S. Mary de Pre
Community ID
 
949
 
Alternate Names
 
Delapre, S. Mary de la Pre, Pre, S. Mary de Prato, and known before the 14th century as S. Albans.
 
Town
 
Lincoln
 
Diocese
 
Lincoln
 
Region
 
Hertfordshire
 
Medieval Location
 
Near S. Albans
 
Corporate Status
 
Priory
 
Dedication
 
S. Mary
 
Date Founded
 
1194 (probable date)
 
Date Terminated
 
1528
 
Religious Order
 
The first order is unknown. In 1328 the community is Benedictine. In 1256 it is referred to as Benedictine as well.
 
Foundation Information
 

According to Elkins in Holy Women of Twelfth-Century England., the community was first founded as a hospital for lepers with 13 Benedictine women and men. It became home to Benedictine nuns, evolving slowly into a priory during the period 1328-36 as the lepers died over time. It was linked earlier with S. Albans hopsital, and Thompson thinks the probable founder was Warin, Abbot of S. Albans (Women Religious: The Founding of English Nunneries After the Norman Conquest, 228). It was a large leper hospital and was not placed under Benedictine rule until 1328-36 (Medieval Religious Houses in England and Wales, 218). Thompson places the hospital's development into a Benedictine priory earlier, in 1256, when a papal Bull referred to the community as Benedictine (Women Religious: The Founding of English Nunneries After the Norman Conquest, 39).

Dugdale states that according to tradition, Garinus, abbot of St. Julian's Hospital founded the community because some individual claimed S. Amphibalus had ordered it (Dugdale's Monasticon Volume 3, 353).

 
First Members
 

Some of the initial residents had been inmates of the nearby hospital of S. Julian . It appears that women were removed from the proximity of the men at S. Julian's and enclosed in separate buildings at S. Mary de Pre (Women Religious: The Founding of English Nunneries After the Norman Conquest, 39).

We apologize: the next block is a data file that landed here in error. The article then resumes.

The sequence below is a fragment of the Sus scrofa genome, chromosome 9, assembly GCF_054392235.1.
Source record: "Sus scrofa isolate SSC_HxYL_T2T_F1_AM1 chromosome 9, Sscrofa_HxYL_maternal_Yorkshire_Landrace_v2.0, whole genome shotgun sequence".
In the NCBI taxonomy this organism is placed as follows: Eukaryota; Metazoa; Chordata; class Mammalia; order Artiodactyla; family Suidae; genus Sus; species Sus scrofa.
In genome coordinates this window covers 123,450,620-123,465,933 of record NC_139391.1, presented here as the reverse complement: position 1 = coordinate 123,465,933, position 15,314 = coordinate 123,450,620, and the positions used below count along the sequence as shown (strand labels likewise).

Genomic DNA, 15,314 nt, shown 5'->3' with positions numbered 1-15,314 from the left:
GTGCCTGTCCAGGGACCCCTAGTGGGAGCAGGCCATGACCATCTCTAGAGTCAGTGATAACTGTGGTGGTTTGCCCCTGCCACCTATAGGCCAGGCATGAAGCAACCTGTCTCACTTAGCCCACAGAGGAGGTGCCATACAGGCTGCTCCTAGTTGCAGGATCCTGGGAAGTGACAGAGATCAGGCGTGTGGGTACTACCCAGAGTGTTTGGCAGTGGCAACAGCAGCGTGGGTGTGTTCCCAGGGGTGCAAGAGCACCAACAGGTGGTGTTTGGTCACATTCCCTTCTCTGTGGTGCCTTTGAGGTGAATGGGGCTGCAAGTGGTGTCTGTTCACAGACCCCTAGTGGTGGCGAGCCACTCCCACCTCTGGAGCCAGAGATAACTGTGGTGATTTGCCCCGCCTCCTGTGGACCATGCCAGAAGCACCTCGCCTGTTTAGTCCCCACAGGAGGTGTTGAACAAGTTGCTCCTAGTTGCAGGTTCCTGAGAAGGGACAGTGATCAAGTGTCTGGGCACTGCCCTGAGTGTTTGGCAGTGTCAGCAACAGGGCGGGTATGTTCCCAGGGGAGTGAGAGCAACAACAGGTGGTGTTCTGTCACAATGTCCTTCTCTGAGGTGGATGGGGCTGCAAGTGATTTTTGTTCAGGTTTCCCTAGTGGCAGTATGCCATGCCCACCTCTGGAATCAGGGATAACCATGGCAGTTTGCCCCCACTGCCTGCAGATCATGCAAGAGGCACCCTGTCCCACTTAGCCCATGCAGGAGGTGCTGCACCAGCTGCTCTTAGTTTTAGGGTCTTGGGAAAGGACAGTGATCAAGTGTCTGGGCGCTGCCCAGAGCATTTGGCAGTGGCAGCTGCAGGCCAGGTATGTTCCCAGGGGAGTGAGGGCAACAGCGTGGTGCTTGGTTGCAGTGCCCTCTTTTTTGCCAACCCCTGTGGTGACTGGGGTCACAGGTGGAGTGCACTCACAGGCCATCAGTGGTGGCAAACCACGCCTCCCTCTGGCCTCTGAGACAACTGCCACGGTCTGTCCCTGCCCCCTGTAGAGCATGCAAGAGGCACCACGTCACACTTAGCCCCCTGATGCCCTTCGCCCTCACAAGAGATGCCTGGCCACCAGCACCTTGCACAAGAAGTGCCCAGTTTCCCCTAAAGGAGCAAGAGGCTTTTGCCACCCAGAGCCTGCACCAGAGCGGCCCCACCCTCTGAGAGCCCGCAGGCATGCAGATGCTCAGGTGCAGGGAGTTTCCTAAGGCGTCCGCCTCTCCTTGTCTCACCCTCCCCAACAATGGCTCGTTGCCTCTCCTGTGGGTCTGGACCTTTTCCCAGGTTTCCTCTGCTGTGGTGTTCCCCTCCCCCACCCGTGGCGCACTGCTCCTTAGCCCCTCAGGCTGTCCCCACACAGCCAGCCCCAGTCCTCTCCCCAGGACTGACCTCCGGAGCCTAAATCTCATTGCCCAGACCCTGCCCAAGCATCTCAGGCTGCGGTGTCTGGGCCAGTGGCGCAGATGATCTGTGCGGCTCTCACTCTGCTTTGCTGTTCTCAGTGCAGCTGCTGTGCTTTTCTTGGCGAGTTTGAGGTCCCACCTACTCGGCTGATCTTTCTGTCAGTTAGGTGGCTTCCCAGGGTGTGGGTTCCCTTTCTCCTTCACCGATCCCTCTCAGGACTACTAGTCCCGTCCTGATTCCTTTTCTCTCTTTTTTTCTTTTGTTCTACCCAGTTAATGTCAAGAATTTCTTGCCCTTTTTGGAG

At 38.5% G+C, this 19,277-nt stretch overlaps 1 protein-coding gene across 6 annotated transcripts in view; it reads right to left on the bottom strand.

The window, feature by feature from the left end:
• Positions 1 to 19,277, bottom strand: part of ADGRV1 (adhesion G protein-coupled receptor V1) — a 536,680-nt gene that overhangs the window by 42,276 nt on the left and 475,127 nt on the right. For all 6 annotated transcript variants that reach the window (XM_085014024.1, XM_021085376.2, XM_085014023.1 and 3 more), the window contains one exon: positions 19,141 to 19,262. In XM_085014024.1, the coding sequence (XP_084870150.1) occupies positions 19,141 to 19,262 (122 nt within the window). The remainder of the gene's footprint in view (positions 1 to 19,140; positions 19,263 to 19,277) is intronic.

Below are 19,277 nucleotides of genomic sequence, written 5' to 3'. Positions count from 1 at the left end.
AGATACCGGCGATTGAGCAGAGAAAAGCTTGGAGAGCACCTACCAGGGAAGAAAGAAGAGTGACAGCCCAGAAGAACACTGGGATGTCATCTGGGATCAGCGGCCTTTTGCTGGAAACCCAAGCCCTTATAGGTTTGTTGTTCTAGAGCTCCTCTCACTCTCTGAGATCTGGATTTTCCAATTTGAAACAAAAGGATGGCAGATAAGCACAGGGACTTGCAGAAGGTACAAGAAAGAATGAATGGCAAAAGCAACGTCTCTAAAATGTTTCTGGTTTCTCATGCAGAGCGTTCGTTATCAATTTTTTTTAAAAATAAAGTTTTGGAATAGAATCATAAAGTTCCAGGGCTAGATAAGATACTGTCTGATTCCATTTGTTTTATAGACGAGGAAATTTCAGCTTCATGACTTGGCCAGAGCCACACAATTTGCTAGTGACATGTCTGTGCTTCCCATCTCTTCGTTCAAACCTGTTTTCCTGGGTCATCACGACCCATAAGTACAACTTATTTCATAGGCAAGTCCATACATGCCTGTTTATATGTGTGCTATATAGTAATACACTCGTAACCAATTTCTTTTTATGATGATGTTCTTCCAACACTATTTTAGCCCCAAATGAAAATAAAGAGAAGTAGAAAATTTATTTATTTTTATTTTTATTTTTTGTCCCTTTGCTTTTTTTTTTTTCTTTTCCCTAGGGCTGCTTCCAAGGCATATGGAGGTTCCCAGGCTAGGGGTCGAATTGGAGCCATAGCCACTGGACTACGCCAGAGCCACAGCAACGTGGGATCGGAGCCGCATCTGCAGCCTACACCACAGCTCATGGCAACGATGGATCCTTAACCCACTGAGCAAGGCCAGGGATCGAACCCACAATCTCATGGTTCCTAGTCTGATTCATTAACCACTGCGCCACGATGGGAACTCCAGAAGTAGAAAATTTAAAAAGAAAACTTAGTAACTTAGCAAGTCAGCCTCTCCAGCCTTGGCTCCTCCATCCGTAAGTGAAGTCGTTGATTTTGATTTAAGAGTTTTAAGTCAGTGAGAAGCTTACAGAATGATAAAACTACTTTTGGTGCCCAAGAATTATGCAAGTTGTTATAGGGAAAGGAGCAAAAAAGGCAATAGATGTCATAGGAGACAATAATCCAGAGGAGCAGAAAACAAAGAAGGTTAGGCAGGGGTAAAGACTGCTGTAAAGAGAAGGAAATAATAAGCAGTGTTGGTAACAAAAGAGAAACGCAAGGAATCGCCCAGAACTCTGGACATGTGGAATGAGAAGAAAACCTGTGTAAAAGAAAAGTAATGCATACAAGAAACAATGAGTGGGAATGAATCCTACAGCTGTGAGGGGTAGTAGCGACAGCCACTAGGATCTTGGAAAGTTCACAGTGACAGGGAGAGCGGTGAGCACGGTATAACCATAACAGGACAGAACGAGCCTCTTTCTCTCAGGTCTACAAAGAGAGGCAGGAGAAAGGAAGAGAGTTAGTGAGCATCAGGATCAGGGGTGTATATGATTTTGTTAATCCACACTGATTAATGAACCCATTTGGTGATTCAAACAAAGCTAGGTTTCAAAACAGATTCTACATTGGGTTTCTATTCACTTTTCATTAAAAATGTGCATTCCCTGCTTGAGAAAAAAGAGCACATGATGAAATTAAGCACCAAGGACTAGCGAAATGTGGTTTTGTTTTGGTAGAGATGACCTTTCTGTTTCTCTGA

Population Counts
 

There was a prioress and 8 nuns in 1352-3. In 1461-93 there were 9-10 nuns besides the prioress; in 1528 there were 3 nuns.

 
Dependency Of
 

S. Albans? or S. Julian's?

 
Income
 

Much of the initial provision was in the form of alms. Allowances of food and drink were to be recieved from the abbey and the women were to be given old cloaks and tunics belonging to the monks (Women Religious: The Founding of English Nunneries After the Norman Conquest, 39). In 1535 the community's annual income amounted to over 65 pounds (Medieval Religious Houses in England and Wales, 218).

 
Other Economic Activities
 

King John granted the nuns a two day fair on the eve of the birth of the Virgin Mary (Dugdale's Monasticon Volume 3, 354-355).

 
Manuscript Sources
 

Foundation charter fragments in the Public Records Office PRO, E40/11,538 and E40/15,365.
Dugdale, citing Bishop Tanner as his source, lists the following as manuscript sources regarding this community: MS. Dodsworth in bibl. Bodl. vol. lxxviiij fol. 96; Cart. 5 Joan. m. 7, n. 44; Pat. 8 Hen. V m. 27; Pat. 8 Hen. VI. p. 1, m.14; Pat. 19 Hen. VI. p. 1 m. 38 or 39; Pat. Edward IV. p. 2 m. 11

 
Published Primary Sources
  
Miscellaneous Information
 

The hospital became a priory sometime after 1352. Power, Medieval English Nunneries, 1275-1535, puts termination at 1352.

 
Admin. Notes
 

[V0761]

 
Contributors
 
WRL Project
 
Contributors Notes
 

The account of the community's foundation in the Gesta Abbatum states that the establishment of a church on this site was the outcome of a vision by a layman as to the sanctity of the spot where the bones of S. Amphibalus had met with the relics of S. Albans (Women Religious: The Founding of English Nunneries After the Norman Conquest, 39).

 
Date Started
 
1194
 
Date Finished
 
1528
 
Length
 
2424